Saturday, December 12, 2009
Similarities between amyloid beta deposition in the lens of the eye, and the brain-clogging features of Alzheimer's Disease point to an early detection method for the brain disease using a special florescence test to identify a telltale pattern of lens cloudiness that is different from that found in normal cataracts that are an inevitable consequence of growing old. Dr Goldstein from Brigham Young Hospital in Boston uses an internal ophthalmoscope to detect early protein deposits before any cataract has formed, and then follows up with the fluorescence test to determine whether the deposits are indeed the type associated with Alzheimer's. He figures early detection could lead to better chance of treatment but...who would want to know though? That's always been my question. Since there are no known paths to prevention or cure, knowing you have the disease at a very early stage would be worrying to say the least, if not downright disabling.
In a second eye story, a new genetic eye disease has been discovered that affects the macular and causes central vision loss similar to that seen in macular degeneration. It is surprisingly infrequent that a new genetic disease is discovered. In this case, relatives of sufferers may have other eye problems such as poor alignment of the eyes rather than the macular degeneration which has made the link more difficult to pin down. This macular disease appears to occur much earlier than age-related macular degeneration but it appears to be potentially treatable with the same drugs, VEGF-inhibitors, injected directly into the eye.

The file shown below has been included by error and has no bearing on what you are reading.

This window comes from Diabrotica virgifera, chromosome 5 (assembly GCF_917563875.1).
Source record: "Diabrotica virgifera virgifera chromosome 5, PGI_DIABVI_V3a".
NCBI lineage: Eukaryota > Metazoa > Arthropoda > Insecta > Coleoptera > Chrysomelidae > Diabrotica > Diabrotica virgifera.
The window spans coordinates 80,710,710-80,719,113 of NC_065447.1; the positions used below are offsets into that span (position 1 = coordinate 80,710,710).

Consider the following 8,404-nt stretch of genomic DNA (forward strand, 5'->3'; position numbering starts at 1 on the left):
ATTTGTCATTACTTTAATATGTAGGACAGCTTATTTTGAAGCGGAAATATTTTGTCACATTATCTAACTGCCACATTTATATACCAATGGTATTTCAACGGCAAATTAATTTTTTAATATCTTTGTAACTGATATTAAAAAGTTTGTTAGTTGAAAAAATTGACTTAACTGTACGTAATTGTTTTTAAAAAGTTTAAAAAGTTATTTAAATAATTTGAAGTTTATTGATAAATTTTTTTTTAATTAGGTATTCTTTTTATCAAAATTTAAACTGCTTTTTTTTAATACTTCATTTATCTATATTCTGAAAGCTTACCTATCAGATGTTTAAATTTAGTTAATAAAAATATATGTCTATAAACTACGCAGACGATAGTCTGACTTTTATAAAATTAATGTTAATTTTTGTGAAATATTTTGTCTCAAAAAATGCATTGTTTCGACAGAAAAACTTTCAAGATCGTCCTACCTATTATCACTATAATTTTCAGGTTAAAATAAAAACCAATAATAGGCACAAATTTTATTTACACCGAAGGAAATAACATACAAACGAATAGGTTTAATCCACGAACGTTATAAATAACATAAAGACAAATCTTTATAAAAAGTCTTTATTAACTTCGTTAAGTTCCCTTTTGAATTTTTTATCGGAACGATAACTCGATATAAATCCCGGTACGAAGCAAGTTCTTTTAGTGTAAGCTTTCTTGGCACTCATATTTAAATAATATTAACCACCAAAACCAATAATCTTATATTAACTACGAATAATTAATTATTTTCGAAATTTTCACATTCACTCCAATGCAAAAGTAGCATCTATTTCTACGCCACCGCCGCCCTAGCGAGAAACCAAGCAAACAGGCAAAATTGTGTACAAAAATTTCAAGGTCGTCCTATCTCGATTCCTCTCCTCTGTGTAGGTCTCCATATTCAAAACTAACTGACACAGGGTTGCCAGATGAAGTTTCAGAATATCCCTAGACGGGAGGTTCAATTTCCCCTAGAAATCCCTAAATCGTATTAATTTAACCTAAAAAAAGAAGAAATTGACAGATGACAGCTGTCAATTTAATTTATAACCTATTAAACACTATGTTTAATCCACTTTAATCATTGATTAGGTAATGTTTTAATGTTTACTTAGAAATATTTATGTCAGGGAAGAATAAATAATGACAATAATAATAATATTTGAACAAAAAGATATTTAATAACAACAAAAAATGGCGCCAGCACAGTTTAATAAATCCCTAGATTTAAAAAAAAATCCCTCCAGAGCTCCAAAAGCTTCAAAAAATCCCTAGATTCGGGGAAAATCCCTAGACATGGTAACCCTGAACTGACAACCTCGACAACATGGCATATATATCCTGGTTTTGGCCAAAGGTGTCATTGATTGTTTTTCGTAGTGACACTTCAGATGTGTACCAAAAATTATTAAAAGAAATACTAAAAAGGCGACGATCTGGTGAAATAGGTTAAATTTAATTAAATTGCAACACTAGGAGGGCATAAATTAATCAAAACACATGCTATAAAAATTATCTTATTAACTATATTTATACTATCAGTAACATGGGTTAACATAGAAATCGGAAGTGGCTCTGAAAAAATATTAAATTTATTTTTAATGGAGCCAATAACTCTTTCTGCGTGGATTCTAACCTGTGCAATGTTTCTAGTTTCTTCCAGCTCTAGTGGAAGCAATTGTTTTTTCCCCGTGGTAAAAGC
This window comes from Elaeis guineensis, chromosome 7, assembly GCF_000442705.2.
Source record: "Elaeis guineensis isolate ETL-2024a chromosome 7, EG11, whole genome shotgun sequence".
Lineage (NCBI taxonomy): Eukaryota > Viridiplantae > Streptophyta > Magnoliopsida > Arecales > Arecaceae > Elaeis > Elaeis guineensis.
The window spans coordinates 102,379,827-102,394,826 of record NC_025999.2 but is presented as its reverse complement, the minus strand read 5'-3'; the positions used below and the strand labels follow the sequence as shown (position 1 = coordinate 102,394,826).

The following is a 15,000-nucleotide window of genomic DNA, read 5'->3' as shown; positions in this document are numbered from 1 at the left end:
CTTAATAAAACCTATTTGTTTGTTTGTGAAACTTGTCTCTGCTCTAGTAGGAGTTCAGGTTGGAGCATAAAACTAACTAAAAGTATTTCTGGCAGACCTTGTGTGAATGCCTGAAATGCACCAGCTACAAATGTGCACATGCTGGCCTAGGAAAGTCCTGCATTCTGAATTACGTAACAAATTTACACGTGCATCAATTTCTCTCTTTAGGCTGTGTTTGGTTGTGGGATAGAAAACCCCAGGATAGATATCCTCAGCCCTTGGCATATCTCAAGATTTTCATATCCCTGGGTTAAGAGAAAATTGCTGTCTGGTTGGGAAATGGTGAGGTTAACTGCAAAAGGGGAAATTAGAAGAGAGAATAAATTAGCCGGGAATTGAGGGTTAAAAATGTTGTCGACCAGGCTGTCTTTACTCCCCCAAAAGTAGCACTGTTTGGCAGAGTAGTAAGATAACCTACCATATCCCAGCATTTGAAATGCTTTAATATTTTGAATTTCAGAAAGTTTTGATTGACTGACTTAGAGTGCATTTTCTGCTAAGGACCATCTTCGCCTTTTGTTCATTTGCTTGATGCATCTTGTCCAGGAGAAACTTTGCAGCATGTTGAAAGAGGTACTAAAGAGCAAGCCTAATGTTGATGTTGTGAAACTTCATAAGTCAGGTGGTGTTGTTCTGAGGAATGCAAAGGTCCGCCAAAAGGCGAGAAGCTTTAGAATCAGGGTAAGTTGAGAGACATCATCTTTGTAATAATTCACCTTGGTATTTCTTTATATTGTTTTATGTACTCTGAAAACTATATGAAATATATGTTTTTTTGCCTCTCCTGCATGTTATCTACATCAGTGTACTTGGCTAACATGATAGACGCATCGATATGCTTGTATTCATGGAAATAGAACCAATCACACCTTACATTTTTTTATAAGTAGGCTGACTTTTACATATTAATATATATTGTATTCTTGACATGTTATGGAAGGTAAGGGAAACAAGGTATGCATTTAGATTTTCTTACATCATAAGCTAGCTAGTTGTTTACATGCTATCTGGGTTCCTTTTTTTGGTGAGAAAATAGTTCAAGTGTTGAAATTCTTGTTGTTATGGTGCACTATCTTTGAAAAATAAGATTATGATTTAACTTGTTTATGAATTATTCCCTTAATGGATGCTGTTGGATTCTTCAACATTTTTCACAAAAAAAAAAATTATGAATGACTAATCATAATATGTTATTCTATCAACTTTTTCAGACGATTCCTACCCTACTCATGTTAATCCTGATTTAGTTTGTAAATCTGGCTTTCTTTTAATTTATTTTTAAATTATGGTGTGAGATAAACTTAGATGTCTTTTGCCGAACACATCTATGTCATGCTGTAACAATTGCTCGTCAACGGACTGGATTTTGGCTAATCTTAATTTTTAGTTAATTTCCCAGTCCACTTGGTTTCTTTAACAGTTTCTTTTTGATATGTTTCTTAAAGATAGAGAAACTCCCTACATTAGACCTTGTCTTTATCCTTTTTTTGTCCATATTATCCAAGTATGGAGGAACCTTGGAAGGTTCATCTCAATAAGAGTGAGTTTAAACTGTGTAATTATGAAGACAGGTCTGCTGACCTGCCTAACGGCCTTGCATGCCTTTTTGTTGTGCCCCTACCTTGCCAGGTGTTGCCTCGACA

It is likely that the eyes will come under more intense focus (no pun intended, oh alright maybe it was intended) as the population ages. Still, though, there is no good way to prevent age related eye diseases that we know of. The only advice we have to live by is, wear sunglasses, eat a balanced diet, watch your blood sugar if you are diabetic, and get your eyes checked regularly. Maybe genetic testing will be added to that list. Eventually.